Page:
National Poetry Month Spotlight: Amiri Baraka

Poet, author, educator, critic and political activist are just a few of the titles carried by LeRoi Jones, better known to the world as Amiri Baraka.  The Newark, NJ native is the embodiment of a radical thinker, never letting his race, upbringing, or the prejudices shown against him silence his voice and movements. 

Calling Baraka a controversial figure would be putting it mildly.  Never one to bite his tongue, Baraka often spoke aggressively and unapologetically of his viewpoints on race and class, and how the two intersect in America.   Along with ex-wife Hettie Cohen, Baraka founded Totem Press, which published such icons as Allen Ginsberg and Jack Kerouac.  While his earlier work was reflective of his fellow Beat poets, after a trip to Cuba and a move to Harlem his work turned into the militant works he is better known for today.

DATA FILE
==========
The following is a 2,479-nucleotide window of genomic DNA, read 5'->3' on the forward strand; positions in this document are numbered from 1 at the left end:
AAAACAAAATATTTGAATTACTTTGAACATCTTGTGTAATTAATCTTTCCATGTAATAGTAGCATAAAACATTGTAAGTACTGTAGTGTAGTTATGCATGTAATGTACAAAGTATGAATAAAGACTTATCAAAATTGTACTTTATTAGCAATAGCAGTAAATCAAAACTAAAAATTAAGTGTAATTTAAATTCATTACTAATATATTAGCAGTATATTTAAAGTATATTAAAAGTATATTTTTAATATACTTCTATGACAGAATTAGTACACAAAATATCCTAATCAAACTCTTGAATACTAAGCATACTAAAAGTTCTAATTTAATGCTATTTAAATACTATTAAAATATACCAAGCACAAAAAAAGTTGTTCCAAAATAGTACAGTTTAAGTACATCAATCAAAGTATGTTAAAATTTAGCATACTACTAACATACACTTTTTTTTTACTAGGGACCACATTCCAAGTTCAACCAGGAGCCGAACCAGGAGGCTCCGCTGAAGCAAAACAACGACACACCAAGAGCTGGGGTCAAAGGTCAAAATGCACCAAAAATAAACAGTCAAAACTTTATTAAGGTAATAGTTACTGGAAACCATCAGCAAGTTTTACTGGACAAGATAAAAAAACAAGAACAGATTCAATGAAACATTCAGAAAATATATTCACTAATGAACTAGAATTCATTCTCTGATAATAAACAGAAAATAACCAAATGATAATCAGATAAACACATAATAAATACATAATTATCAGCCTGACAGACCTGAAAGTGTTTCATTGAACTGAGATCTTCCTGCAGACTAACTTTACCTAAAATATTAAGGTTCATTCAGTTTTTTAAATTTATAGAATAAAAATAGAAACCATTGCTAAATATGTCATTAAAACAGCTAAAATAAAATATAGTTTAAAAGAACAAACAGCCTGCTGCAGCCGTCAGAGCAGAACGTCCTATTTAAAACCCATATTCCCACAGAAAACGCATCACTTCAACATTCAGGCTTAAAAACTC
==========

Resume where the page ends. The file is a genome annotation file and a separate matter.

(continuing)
Over time Baraka’s writings became even more controversial and aggressive.  Poetry compilations such as Black Magic, It’s Nation Time, and Slave Ship made no apologies for its accusatory nature, with a tone that was seen as refreshing for some and too brash and borderline hateful  to others.  It was at this point that Baraka was established as a writer who believes that poetry could actively change our environment, if only we were not afraid to act on the words printed.

The fight is not over.  Baraka is still exciting audience with his sharp wit, fierce tongue and fearless words of truth.  In 2001, his poem “Somebody Blew Up America” caused a great stir for what many took to be  anti-American statements.  Upon listening to it just once, that is a fair assumption, but Baraka is not one to speak without explanation, and while poetry, as it is an art form, is subject to critique, he is one to back up his strong words with facts.  He understands the power of language, and while his life is too complicated to explain here, his effect on poetry, literature, history and American culture is solidified.  This National Poetry Month, we salute Amiri Baraka.

–Jessica Bennett

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